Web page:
Last July, Tnooz was the first to report that TripAdvisor, the user-reviews giant, planned to let independent hotels and B&Bs participate in its metasearch pricing display.
Today, TripAdvisor launched the international service, dubbed TripConnect. Hoteliers pay for every click they receive, and can cap daily spend.
Change to the online travel eco-system
For the first time, independent hotels and bed and breakfasts worldwide can bid directly in auctions to drive traffic from TripAdvisor to their websites. Owners of small properties can now push users to their own booking engines, sidestepping middlemen like online travel agents (OTAs) and Google search results.
In August, TripAdvisor CEO Steve Kaufer made comments about this product launch at the Canaccord Genuity Growth Conference. He said that, "in the scheme of things" the roll out of TripConnect is "probably pretty small from an OTA perspective."
Accommodation owners can theoretically try to outspend the major online travel agencies for the top positions, though that would be an expensive exercise.
Yet Google may see many hotels shift digital marketing allocations away from its AdWords (and Hotel Finder) toward TripAdvisor TripConnect.
"We always compare ourselves to Google because our clients' two biggest channels, in our opinion, are 'I'm spending on Google SEM' or 'I'm spending on TripAdvisor.'"
"With TripConnect, we're making the right steps to bring other players into the auction, including other players who aren't online at all. So I can monetize a higher percentage of all of my traffic. So it's like, very comfortable that the right long-term steps are in place even if quarter to quarter it's going to be bumpier than we thought."
From a hotel owner's perspective, TripAdvisor's leads may turn out to be more qualified -- and have better conversion rates -- than those from Google SEM search engine marketing (SEM). The reason is simple: By the time a traveler is at the point of using TripAdvisor's metasearch tool, they're most likely looking to book rather than merely do research.
TripAdvisor wouldn't reveal any expectation of whether hotels would be lured into increasing their overall digital spend because of the product, or if the money would simply be moved from other channels.
Unclear how fast it will grow
Tnooz asked Jean-Charles Lacoste, a vice president of direct connect solutions, about the company's expectations for TripConnect. He said:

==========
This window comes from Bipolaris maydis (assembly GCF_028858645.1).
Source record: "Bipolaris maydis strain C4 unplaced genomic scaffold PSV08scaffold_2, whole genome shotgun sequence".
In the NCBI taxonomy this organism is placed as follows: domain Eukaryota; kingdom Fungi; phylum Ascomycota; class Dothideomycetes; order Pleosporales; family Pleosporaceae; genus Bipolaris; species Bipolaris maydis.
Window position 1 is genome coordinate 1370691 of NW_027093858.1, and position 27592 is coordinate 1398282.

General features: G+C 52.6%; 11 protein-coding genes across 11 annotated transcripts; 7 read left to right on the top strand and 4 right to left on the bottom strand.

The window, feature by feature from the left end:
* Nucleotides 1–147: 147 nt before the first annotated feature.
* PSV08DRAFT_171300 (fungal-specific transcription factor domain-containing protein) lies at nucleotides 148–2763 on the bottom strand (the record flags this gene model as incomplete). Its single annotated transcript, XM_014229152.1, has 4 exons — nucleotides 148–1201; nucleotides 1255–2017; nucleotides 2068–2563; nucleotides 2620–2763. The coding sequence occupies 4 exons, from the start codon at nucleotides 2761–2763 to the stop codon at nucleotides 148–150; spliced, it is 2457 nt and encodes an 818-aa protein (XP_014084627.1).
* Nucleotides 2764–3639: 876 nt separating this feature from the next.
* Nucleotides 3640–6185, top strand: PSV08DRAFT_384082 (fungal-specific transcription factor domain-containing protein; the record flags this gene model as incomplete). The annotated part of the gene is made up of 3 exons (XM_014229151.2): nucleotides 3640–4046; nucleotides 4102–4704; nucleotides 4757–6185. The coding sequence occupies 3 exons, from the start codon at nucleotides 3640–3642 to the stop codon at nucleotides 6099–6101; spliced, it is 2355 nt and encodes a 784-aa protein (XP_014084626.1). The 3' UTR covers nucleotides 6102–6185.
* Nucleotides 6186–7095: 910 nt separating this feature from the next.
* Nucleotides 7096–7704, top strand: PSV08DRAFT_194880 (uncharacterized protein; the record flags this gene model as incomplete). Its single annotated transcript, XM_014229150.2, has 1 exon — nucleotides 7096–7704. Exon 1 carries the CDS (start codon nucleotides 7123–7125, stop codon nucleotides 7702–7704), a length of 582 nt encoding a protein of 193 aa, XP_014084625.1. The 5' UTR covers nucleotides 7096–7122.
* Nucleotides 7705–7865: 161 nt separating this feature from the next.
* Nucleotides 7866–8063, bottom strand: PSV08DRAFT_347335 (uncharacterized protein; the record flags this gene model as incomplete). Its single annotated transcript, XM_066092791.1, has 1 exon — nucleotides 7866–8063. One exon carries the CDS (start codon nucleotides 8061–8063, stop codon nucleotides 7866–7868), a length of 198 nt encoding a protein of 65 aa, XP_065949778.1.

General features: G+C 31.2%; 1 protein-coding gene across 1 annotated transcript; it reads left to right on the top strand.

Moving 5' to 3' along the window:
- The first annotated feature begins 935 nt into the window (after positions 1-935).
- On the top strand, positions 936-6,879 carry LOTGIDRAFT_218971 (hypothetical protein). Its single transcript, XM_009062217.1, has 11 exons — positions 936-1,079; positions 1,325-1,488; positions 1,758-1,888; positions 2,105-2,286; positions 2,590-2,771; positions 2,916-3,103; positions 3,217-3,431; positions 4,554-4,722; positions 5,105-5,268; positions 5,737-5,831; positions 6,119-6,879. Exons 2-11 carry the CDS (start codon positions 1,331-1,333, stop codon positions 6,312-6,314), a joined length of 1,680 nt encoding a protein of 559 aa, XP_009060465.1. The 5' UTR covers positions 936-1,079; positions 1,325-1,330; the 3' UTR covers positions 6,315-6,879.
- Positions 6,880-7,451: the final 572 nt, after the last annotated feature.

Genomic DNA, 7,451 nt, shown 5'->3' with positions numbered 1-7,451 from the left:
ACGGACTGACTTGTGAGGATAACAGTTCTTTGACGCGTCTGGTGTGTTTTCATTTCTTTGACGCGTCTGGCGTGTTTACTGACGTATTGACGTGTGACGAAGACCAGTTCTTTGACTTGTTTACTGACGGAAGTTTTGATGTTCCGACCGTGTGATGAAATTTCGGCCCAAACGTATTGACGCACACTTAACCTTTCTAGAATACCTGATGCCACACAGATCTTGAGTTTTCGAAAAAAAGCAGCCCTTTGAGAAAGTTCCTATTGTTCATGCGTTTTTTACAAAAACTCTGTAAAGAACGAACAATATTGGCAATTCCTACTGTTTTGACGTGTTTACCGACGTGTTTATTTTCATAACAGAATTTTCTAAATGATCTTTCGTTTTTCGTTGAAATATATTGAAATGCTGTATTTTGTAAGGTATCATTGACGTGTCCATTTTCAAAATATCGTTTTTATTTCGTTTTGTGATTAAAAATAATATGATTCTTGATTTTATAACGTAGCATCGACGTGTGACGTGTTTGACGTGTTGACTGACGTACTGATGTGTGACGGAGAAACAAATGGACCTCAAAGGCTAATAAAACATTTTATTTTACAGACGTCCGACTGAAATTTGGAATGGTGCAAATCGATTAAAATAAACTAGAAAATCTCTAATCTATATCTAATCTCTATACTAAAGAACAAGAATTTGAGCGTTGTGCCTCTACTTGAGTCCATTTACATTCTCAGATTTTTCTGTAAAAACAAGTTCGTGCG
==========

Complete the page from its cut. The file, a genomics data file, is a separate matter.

"We haven't put a forecast on this product, because we've never made a product like this and we don't know how to model a prediction."
"We're receiving a lot of inquiries. More than 100 Internet Booking Engines (IBEs) have been certified to participate, and another 100 are in the queue to be certified. They represent about 100,000 hotels."
Currently TripAdvisor has 50,000 hotels subscribing to its Business Listings, which it requires hotels to join to participate in the new TripConnect service. Subscription fees vary, but start at a few hundred dollars a year.
There are 700,000 hotels listed on TripAdvisor, though, and more than 1.1 million accommodations listed -- so the potential market is vast.
How will hotels use TripConnect?
"From a hotel owner's perspective, I'm expecting that they'll see it as, "the more traffic you buy the more revenue you earn. So it pays for itself."
"My expectation is that hotels will bring back the cost per click on TripConnect to a cost of acquisition percentage that can be compared to the commission equivalent they would pay to the OTAs. So I don't think they'll necessarily allocate a budget to TripConnect. In a sense, it will pay for itself."
"For example, at $1 a click, and if it takes 10 clicks to get a booking, then the cost of acquisition for a room that's at $100 is 10%. I'm assuming hotels will do the same. And because it will be a fairly stable cost of acquisition, if they need the channel to fill unmet demand, they'll let it run as long as it's profitable for them."
Lacoste said he had no sense of what the ultimate mix of participation in TripAdvisor's metasearch product will be, meaning what proportion of its auction revenue will come from OTAs, major hotel chains, and small independents once the product matures.
Speed may have won again
Lacoste was approached by Kaufer in March 2013 to oversee the project. "It's been a great, great, great challenge," he said, saying that identifying who the best IBEs are and setting up the product in such a short time was a major achievement. About five to 10 engineers were working on the product at any one time.
From a development standpoint, the biggest breakthrough was realizing that it was a fool's errand to try to establish an application programming interface (API) for each IBE.
Says Lacoste: "We instead created a public API and invited developers from certified IBEs to code for it. We put a dev server in place with clear explanations and sample code."
New design, too
In other news, TripAdvisor has begun to roll out its first modifications to its home page, hotel pages, and global navigation bar since 2010.
The homepage now shines an even brighter spotlight on user-generated content, especially photography and the five-star rating system. The typography throughout the site has also been updated, and there's more green everywhere.
Kaufner certainly has more green on his mind, but it's probably of the hundred-dollar-bill variety.